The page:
When the price of oil was above $100, many of the less developed oil exporting OPEC members decided to capitalize on the high price and cash out by taking loans using the precious liquid as collateral very much the same way corporate CEOs use their inflated stock (thanks to buybacks they authorize) to issue loans against said stock. And why not: even if the price of oil were to drop, they could just pump more until the principal is repaid. However, few oil exporters anticipated such an acute oil plunge in such as short time span, which resulted in the value of the collateral tumbling by 70%, and now find themselves have to repay the original loan by remitting as much as three times more oil!
According to Reuters, this is precisely what happened in the years preceding the great 2014-2015 oil bust: "poorer oil-producing countries which took out loans to be repaid in oil when the price was higher are having to send three times as much to respect repayment schedules now prices have fallen."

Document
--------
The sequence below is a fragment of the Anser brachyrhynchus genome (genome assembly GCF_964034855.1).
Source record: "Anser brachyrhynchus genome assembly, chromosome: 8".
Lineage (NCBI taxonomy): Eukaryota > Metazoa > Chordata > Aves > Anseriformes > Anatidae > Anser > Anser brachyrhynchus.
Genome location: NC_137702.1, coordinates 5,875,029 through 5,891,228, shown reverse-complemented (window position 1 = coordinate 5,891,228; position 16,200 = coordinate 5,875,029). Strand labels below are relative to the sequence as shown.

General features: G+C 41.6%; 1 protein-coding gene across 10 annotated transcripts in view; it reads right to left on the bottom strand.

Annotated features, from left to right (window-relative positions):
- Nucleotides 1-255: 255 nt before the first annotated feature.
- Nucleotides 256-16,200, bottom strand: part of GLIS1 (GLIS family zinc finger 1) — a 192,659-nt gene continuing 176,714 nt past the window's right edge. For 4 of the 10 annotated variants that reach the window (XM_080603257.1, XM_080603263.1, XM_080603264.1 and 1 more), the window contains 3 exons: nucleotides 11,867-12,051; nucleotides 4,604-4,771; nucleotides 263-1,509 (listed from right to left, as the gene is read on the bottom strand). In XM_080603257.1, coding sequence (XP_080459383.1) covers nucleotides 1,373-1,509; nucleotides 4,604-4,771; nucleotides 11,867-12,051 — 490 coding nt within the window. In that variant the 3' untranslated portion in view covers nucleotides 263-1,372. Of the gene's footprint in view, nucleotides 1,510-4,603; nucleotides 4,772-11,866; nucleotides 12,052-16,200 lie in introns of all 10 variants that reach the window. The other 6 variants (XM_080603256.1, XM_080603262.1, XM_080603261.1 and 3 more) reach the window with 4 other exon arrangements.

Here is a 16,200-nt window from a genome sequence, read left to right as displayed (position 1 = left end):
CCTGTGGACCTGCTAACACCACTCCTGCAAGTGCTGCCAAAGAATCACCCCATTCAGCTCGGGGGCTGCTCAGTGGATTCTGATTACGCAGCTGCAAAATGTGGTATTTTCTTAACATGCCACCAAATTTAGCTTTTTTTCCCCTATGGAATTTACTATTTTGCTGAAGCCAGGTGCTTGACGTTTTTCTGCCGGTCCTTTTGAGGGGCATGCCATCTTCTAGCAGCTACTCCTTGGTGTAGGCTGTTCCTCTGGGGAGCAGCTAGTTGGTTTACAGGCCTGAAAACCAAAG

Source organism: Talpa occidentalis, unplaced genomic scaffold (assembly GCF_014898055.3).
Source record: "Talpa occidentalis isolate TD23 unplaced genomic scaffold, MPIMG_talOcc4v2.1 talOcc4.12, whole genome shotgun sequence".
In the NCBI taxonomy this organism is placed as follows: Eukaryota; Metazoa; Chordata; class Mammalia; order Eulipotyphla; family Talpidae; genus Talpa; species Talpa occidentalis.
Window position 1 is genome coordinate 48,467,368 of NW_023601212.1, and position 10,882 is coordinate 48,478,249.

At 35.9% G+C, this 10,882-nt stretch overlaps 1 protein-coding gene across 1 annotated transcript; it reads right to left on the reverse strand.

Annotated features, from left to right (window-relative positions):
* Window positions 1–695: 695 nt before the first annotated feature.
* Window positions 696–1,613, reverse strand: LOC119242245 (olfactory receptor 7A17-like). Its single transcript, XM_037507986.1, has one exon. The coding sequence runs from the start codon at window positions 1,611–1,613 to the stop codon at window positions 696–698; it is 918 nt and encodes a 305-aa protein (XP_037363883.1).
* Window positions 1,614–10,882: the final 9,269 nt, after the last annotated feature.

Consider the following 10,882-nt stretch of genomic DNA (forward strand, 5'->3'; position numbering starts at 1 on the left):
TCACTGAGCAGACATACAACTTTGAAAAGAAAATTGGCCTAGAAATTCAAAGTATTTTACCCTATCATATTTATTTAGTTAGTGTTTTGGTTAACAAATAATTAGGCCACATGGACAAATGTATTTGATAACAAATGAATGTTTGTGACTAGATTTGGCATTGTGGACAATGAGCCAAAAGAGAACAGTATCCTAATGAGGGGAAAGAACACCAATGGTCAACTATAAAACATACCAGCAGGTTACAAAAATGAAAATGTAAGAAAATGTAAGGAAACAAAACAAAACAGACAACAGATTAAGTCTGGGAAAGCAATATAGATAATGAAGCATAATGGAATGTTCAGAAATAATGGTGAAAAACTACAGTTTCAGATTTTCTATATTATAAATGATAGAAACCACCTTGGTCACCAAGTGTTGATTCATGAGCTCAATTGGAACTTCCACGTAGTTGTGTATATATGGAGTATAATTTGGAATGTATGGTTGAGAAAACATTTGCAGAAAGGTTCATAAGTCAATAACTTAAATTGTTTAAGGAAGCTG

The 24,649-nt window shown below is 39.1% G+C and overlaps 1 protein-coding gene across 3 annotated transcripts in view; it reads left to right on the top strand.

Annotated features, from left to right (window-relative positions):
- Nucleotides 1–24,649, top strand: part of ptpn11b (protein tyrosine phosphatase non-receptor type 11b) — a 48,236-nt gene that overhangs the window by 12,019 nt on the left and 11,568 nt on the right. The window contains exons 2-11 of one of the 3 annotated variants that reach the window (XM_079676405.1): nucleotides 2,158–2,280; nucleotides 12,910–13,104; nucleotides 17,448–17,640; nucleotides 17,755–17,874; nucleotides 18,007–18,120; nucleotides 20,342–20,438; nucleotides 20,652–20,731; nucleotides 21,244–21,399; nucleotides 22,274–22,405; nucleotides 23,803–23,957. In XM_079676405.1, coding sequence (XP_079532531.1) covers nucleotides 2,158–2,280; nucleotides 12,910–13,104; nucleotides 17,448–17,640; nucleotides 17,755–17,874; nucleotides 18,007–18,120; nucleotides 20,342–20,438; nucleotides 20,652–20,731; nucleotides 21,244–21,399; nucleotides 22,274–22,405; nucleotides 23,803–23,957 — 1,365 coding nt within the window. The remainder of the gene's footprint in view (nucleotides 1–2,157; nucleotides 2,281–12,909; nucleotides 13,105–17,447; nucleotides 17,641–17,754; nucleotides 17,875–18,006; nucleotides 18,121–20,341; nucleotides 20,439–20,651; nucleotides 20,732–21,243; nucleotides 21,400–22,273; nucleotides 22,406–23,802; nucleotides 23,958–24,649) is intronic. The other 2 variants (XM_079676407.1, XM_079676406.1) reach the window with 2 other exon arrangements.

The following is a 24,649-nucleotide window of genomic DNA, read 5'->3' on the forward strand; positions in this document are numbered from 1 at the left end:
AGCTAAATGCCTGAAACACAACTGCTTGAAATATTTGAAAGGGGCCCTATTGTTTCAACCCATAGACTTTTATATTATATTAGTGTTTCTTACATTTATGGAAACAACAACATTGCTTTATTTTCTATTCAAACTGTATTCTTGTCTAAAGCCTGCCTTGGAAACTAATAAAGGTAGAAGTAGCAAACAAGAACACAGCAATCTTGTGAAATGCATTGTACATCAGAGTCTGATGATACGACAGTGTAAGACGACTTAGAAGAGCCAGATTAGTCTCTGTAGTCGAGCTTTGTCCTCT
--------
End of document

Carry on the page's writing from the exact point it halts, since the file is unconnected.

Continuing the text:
As a result, the finances of countries such as Angola, Venezuela, Nigeria and Iraq have been crippled, in the process creating further division within the Organization of the Petroleum Exporting Countries.
But while these already poor and corrupt OPEC nations were the biggest losers, one country was a huge winner, the country that provided the billions in virtually risk-free, oil-collateralized loans to any country that requested them. China. The same China which has once again proven smart enough to not demand repayment in fiat but in physical commodities, be they oil, copper or gold.
Take Angola for example: Africa's largest oil producer has borrowed as much as $25 billion from China since 2010, including about $5 billion last December, which according to Reuters forced its state oil firm to channel almost its entire oil output toward debt repayments this year.